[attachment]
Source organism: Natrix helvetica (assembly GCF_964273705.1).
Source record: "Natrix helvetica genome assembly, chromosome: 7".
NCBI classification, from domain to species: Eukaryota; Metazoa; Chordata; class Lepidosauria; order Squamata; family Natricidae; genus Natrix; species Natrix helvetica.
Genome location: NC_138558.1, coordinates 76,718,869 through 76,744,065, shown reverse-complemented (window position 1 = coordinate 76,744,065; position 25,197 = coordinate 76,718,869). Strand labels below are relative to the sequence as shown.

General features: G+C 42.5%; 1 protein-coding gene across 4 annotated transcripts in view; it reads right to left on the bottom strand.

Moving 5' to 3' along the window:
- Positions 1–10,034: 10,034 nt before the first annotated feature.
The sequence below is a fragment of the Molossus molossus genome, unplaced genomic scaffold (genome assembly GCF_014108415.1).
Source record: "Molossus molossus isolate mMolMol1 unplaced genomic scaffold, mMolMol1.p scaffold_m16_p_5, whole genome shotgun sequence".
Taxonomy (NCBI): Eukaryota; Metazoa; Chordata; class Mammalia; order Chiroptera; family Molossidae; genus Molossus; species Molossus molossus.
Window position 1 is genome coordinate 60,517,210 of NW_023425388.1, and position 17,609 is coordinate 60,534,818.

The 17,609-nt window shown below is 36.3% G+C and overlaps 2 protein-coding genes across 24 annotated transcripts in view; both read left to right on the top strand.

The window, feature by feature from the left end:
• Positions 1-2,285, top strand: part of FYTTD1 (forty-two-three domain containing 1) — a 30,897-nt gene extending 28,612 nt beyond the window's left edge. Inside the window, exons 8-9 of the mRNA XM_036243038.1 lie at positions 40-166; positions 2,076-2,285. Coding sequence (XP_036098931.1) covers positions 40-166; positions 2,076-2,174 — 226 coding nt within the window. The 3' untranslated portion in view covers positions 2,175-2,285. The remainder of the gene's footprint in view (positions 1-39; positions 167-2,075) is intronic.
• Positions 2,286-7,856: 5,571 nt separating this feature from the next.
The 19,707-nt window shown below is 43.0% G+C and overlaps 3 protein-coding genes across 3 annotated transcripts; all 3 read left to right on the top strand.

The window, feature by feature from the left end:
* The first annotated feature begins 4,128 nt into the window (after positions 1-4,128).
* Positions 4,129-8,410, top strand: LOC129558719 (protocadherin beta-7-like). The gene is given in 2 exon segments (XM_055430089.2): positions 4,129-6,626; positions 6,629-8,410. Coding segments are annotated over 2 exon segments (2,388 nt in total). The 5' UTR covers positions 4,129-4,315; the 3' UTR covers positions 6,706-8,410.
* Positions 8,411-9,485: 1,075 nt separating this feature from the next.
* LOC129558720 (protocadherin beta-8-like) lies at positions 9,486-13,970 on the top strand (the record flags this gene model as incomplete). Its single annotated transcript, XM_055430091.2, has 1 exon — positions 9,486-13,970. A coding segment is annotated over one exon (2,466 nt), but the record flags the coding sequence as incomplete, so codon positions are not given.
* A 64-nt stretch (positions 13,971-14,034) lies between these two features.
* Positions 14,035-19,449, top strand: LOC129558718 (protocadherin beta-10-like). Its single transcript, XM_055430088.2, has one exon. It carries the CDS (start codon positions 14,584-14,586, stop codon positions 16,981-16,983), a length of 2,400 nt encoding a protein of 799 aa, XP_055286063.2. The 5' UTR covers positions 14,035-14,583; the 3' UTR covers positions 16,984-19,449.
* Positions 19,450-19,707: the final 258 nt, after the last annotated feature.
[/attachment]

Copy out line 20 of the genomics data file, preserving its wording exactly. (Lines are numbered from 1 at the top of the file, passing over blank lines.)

* Positions 8,411-9,485: 1,075 nt separating this feature from the next.